Trauma Surgeon-Led and Funded Injury Prevention Program Decreases Admission for Motorcycle Crash Injuries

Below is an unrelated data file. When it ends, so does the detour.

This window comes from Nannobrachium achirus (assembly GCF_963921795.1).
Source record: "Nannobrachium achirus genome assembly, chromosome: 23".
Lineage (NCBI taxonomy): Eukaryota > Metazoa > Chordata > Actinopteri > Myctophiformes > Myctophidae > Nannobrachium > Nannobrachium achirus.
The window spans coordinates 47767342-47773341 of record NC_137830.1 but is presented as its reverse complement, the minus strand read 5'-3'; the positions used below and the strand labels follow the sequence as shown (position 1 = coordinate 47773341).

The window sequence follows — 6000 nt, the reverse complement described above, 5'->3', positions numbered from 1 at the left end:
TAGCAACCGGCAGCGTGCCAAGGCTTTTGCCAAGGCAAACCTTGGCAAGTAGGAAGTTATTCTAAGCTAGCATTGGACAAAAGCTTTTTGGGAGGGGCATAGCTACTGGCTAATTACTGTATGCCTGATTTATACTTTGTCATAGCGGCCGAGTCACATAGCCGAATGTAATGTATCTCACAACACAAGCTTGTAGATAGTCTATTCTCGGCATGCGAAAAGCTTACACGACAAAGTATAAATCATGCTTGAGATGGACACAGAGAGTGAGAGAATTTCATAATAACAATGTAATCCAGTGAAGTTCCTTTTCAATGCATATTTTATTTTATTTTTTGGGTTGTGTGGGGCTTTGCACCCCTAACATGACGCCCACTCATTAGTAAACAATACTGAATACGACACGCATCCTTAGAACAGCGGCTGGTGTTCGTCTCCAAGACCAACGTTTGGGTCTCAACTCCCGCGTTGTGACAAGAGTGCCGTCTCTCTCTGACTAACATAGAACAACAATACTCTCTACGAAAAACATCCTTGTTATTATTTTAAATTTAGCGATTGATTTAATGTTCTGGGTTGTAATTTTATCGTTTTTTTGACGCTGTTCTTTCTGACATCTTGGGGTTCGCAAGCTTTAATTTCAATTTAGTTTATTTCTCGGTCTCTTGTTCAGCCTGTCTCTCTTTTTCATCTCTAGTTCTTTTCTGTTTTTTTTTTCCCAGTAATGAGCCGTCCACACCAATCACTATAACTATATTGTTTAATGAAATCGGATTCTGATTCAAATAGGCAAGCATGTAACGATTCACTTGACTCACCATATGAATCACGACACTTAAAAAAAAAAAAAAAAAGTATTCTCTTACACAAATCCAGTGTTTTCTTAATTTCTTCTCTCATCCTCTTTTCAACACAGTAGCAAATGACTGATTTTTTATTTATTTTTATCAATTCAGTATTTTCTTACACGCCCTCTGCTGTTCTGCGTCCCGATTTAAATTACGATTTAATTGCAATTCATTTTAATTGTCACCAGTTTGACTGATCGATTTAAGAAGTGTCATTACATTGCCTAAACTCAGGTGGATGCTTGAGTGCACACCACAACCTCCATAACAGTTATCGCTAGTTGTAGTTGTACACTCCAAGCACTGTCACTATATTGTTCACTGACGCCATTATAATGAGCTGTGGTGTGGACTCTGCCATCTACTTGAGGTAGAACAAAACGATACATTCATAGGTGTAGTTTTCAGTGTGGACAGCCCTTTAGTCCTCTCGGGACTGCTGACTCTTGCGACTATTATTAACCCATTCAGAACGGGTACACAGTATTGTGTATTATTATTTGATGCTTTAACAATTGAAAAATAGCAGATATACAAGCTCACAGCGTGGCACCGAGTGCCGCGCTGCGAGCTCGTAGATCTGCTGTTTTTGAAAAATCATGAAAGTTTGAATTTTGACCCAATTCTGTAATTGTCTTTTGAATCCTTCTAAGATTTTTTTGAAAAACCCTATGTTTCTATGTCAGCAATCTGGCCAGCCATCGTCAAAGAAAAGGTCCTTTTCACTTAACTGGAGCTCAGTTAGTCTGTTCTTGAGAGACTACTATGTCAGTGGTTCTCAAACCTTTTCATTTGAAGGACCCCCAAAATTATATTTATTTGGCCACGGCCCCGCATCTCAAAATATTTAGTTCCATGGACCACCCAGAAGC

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Background: Unhelmeted motorcyclists injured in states with lax or poorly enforced helmet safety laws are frequently seen in rural trauma centers. A trauma surgeon started a comprehensive injury prevention and research fund with outreach to a three-state trauma center catchment area promoting injury prevention at area high schools and local communities. We hypothesized that unhelmeted riders would have more severe head injuries and fatalities than helmeted riders. Methods: A trauma registry review of 708 injured motorcycle riders over an 11-year period examined demographics, helmet use, and clinical outcomes of helmeted and unhelmeted riders. A full-time injury prevention coordinator collaborating with law enforcement provided electronic and mechanical simulations with discussions regarding helmet use, alcohol avoidance, and responsible motorcycle riding for area high school students. This program coincided with the second half of our 11-year study. Multiple regression analysis evaluated predictors for head injury and death. Results: Unhelmeted motorcyclists suffered worse head injuries, (OR 8.8, CI 1.6-2.4, P <.001), more severe overall injury (OR 10, CI 12.7-18.6, P <.001), and higher mortality (OR 2.7, CI.02-.15, P <.001). Local motorcycle-related trauma center admissions and deaths have stabilized in recent years while statewide motorcycle crashes have increased (P <.05). Discussion: Unhelmeted motorcyclists suffer worse head injuries and mortality rates. Physician-led outreach efforts for injury prevention may be effective. Trauma surgeons have ongoing opportunities to promote responsible motorcycle riding for schools and local communities.